The United States has experienced increasing economic inequality since the late 1970s. New data released this week confirm that the Great Recession was only a blip on the road toward growing income inequality. Emmanuel Saez and Thomas Piketty updated their now-famous data on cash, market-based income, allowing one to track trends in inequality in the United States between 1913 through 2012.
As illustrated in the graph below, the share of income going to the top 1 percent has surpassed its 2007 peak of 18.3 percent and is now 19.3 percent—the highest share since 1928.
At the same time, the Piketty and Saez data show that the Great Recession has battered incomes for the bottom 90 percent so badly that they are now back to the same levels that prevailed in 1966.
Importantly, the Piketty and Saez data show clearly that it hasn’t always been this way. In the decades following 1928, income inequality declined rapidly. Between 1948 and 1979, the top 1 percent claimed less than 10 percent of total income, on average, and income growth was essentially shared proportionately.
Since 1979, the top 1 percent’s take has soared. We have argued that this shouldn’t be a huge shock – since then policies have increasingly been hijacked by those with the most economic power to tilt a larger share of economic rewards their way. Erecting barriers to workers wanting to form unions, allowing the minimum wage to get battered by inflation for decades at a time, dismantling regulations that kept the financial sector in check, writing the rules governing globalization to insure that rank-and-file workers were exposed to global competition but owners of capital were largely shielded from it, and shifting macroeconomic priorities away from ensuring very low unemployment and towards guaranteeing very low inflation all predictably robbed bargaining power from low and moderate wage workers.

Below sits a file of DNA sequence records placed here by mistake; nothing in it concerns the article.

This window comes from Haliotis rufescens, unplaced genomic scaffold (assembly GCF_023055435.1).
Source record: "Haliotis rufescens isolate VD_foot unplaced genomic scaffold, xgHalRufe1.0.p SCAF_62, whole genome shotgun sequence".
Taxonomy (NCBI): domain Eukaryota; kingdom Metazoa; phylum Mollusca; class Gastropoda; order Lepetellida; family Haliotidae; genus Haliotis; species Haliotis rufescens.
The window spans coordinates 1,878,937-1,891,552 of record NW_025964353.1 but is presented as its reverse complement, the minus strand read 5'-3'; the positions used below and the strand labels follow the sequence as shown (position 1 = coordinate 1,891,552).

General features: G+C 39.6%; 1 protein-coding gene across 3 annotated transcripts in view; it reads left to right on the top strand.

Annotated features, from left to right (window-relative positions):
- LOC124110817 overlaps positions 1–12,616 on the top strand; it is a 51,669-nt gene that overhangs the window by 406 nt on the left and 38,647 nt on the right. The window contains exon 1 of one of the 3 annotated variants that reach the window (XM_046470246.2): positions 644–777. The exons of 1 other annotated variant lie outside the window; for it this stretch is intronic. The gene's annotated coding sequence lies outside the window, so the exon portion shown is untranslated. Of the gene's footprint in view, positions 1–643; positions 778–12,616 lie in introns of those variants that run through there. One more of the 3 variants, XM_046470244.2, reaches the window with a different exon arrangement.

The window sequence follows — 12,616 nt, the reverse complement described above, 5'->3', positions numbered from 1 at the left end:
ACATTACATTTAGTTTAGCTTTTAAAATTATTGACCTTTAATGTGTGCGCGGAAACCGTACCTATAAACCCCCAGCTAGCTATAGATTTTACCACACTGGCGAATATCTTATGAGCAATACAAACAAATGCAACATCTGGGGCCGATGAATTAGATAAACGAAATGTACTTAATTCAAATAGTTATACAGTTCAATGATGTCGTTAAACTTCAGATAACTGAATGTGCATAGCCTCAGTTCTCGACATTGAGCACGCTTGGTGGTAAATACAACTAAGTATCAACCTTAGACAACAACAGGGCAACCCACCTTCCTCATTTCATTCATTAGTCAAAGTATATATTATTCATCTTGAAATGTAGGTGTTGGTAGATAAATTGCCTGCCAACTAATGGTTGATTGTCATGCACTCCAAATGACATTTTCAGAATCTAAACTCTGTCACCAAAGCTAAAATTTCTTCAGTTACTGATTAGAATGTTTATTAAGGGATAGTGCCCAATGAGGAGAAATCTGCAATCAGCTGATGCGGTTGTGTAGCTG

Further, while almost nobody would defend these policies on the grounds that they would increase equality, they have been defended on the grounds that they are good for overall economic growth. So, the claim was that while the share of income claimed by the bottom 90 percent might shrink, their actual incomes would grow faster because of the growth bonanza unleashed by these policy changes. But average growth slowed in the last few decades, even as inequality widened. Further, economic literature (surveyed in a recent paper here) finds that there is no real case behind the claim that increasing the share of the top 1 percent helps overall growth at all. So, if the top 1 percent increases their share and overall growth is not boosted by this shift, this simply means there is less money left for everyone else. This is a really important point—those worried about inequality do not have to prove that it has hurt overall economic growth. All we have to show is that it has not demonstrably helped it. As long as this is the case, rising inequality means less money for low and moderate income households, period.